Endsleigh specialises in covering international students in the UK only, and is affiliated with English UK, UKCISA and the National Union of Students (NUS). Warren notes that students should be aware that they need to make sure they take out an insurance policy that will protect them against the study aspect of education overseas. “An example of a critical cover section missing within a standard travel policy would be cover for the course fee,” he says. “The main claims we are seeing are for course fees due to cancellation prior to arrival, usually caused by the student being taken ill prior to travel. This cover ensures that the student will be able to rearrange their study and will not be at a financial disadvantage, while ensuring the partner will not suffer financially either.”
At AVI International, Philippe Gojon, says that students do not usually forget to insure themselves, but that they sometimes forget to extend their insurance if they prolong their study abroad trip. AVI International designs specific insurance plans for their different partners, and can offer daily, weekly or monthly rates. Gojon notes that while 90 per cent of claims are for minor injuries or sickness, the remaining 10 per cent are mostly related to car or sports accidents. “We notice that often, very simple cultural differences can lead to dramatic situations,” he says. “Some very simple things, like reminding students how to cross the street or correctly walk on the sidewalk, could certainly avoid several accidents and save a few lives every year.”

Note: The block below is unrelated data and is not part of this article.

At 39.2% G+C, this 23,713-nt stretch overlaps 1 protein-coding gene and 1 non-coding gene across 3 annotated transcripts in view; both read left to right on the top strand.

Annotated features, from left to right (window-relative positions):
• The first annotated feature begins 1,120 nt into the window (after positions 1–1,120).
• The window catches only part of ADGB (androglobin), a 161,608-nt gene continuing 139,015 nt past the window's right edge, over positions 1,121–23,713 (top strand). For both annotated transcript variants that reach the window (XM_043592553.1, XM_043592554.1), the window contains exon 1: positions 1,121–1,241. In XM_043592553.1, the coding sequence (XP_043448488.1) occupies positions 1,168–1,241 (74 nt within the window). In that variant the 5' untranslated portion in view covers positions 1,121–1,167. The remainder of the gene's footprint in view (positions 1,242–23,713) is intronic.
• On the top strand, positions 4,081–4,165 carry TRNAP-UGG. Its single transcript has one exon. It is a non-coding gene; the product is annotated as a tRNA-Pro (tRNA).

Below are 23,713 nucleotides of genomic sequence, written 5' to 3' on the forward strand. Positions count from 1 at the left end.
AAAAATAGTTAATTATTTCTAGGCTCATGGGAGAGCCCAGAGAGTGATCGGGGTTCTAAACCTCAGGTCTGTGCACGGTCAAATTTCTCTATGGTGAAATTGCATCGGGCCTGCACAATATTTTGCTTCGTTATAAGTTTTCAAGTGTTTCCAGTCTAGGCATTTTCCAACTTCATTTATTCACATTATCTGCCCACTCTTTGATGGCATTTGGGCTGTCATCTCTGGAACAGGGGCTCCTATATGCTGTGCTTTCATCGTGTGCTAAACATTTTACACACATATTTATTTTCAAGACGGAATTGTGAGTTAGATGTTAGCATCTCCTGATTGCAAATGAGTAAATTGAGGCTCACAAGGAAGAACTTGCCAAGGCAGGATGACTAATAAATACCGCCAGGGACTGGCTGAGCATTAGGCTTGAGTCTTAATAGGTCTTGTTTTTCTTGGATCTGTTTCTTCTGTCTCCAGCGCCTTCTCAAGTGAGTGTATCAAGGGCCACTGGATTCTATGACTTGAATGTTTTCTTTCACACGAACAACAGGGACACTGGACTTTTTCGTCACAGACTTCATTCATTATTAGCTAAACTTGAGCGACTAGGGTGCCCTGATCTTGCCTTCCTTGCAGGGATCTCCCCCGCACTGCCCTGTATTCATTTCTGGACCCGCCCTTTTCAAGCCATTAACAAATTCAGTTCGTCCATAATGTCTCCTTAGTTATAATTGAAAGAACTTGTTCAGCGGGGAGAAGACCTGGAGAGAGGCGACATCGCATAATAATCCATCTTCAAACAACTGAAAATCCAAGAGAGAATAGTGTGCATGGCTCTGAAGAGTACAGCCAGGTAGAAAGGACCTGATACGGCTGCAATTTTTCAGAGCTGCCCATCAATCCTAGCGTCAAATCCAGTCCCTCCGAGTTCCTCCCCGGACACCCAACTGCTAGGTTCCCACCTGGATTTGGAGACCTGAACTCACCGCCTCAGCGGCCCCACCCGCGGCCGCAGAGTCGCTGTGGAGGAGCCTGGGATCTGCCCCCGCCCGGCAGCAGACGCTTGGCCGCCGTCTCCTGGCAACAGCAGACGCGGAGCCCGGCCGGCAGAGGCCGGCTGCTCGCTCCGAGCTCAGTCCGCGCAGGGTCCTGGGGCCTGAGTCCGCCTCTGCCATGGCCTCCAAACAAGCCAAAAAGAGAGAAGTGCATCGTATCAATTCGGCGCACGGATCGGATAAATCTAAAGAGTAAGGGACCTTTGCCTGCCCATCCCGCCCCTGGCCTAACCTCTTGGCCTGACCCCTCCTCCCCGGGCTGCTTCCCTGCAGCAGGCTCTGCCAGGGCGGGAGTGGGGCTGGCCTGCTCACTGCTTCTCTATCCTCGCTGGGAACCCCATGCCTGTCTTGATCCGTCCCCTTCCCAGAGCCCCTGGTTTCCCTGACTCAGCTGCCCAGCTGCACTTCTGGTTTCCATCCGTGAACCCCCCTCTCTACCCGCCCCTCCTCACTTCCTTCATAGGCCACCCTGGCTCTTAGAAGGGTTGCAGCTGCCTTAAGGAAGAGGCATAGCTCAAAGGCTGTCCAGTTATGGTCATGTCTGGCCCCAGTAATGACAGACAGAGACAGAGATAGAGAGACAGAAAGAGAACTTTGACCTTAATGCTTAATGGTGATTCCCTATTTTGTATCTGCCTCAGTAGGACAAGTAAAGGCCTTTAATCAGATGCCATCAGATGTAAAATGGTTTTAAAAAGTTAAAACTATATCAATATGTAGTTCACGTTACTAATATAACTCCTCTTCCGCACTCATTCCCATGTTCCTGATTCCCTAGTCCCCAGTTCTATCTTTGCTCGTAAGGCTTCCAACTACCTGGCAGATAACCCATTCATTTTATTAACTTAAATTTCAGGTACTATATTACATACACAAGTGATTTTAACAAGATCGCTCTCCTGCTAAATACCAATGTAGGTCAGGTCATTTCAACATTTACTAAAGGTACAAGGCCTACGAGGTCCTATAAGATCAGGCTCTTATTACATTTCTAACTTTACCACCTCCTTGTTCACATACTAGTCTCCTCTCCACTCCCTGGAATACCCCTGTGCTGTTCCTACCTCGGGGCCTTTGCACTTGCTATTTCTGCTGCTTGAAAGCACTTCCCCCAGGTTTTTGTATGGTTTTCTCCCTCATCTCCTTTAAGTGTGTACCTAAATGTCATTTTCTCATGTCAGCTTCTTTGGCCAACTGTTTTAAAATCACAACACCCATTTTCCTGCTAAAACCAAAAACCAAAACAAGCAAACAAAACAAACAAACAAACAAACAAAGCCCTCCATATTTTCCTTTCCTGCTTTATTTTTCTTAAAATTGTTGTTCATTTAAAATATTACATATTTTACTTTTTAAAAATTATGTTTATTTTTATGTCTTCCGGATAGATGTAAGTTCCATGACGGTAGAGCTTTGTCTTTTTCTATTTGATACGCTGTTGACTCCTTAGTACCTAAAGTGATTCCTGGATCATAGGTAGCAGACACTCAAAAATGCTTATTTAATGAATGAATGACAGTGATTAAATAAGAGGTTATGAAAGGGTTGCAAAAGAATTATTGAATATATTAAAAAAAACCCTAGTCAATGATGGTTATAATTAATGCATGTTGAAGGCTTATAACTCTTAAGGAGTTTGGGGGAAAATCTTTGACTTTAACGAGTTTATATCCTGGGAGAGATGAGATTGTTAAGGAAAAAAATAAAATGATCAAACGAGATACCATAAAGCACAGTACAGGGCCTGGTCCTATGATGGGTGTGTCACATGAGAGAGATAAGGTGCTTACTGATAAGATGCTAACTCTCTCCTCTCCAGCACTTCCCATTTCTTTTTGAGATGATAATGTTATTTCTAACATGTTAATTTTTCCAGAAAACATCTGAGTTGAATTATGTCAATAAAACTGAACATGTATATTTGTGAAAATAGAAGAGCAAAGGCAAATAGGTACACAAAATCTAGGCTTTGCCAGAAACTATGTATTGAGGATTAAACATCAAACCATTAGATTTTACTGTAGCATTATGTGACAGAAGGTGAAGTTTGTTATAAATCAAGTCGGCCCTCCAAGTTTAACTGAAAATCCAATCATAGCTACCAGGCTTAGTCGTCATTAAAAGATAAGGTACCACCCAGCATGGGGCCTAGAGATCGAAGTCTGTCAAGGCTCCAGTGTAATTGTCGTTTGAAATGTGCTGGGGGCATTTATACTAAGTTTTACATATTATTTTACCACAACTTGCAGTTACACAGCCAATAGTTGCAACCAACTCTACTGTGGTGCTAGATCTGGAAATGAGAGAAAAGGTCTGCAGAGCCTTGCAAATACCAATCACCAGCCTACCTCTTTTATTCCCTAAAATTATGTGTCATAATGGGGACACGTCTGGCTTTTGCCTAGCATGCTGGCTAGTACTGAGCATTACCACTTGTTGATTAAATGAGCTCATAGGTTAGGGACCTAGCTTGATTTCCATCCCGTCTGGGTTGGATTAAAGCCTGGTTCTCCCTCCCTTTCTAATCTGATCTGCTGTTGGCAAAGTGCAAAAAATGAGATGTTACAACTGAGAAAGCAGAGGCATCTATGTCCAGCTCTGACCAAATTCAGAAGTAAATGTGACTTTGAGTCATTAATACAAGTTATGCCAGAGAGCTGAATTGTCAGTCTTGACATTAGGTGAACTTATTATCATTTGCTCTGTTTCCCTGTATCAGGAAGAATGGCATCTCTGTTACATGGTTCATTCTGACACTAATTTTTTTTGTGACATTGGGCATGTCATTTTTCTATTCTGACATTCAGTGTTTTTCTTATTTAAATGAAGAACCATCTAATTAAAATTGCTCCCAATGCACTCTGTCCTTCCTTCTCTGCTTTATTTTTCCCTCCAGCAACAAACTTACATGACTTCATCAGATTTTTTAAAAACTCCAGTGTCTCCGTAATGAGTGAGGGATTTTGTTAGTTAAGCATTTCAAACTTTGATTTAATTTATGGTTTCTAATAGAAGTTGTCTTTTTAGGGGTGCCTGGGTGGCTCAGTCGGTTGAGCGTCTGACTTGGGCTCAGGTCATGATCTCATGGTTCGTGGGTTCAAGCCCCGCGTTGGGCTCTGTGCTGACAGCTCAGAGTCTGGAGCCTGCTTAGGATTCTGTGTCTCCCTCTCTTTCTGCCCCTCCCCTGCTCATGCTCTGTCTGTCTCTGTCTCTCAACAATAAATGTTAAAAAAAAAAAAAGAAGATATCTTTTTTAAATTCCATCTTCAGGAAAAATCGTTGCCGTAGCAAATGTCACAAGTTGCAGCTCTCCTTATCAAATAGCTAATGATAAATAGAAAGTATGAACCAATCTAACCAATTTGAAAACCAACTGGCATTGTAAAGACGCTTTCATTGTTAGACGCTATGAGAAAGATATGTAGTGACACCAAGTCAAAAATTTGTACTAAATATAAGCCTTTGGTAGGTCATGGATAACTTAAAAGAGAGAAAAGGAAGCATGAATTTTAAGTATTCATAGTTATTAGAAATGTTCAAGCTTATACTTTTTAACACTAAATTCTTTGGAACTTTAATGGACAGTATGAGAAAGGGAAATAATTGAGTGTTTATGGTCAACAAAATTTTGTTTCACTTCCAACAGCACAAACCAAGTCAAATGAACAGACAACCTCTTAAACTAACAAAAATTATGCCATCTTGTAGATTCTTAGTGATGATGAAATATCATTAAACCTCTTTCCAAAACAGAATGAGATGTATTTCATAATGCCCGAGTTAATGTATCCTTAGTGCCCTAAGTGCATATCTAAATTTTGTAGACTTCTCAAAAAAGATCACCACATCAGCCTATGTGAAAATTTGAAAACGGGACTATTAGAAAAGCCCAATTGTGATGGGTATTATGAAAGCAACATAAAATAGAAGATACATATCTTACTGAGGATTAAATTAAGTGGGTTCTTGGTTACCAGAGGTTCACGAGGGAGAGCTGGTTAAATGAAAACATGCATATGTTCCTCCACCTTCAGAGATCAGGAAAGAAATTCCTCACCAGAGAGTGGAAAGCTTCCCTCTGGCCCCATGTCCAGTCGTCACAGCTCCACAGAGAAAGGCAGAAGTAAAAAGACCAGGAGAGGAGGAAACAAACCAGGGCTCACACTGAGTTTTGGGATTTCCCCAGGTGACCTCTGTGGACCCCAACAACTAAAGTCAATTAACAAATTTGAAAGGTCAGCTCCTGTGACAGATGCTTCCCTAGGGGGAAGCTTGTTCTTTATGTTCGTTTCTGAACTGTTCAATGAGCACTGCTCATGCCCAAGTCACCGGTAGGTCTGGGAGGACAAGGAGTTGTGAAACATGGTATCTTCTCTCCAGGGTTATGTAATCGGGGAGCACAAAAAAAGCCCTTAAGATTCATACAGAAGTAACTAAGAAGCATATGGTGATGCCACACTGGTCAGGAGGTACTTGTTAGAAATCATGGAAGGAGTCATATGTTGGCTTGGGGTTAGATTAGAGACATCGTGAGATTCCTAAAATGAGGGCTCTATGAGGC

However, it is not always physical injuries or illnesses that are cause for claim. Mental health is an important issue and should be included in any insurance. At Ingle International, Raizman notes, “Mental wellness claims are also common due to extreme homesickness, eating disorders and stress due to a variety of factors such as family pressure, sexual abuse, schoolwork and peer pressure.”
Guard.me is set to roll out a new support service for international students. Part of the guard.me International Insurance package, the International Student Support Program (ISSP) enables students to access immediate and confidential short-term counselling for a range of concerns including anxiety, loneliness, stress and relationship conflict. The service is available through a variety of different methods (in-person, via phone, web or mobile app) 24 hours a day, seven days a week in more than 200 languages, confirms Segal.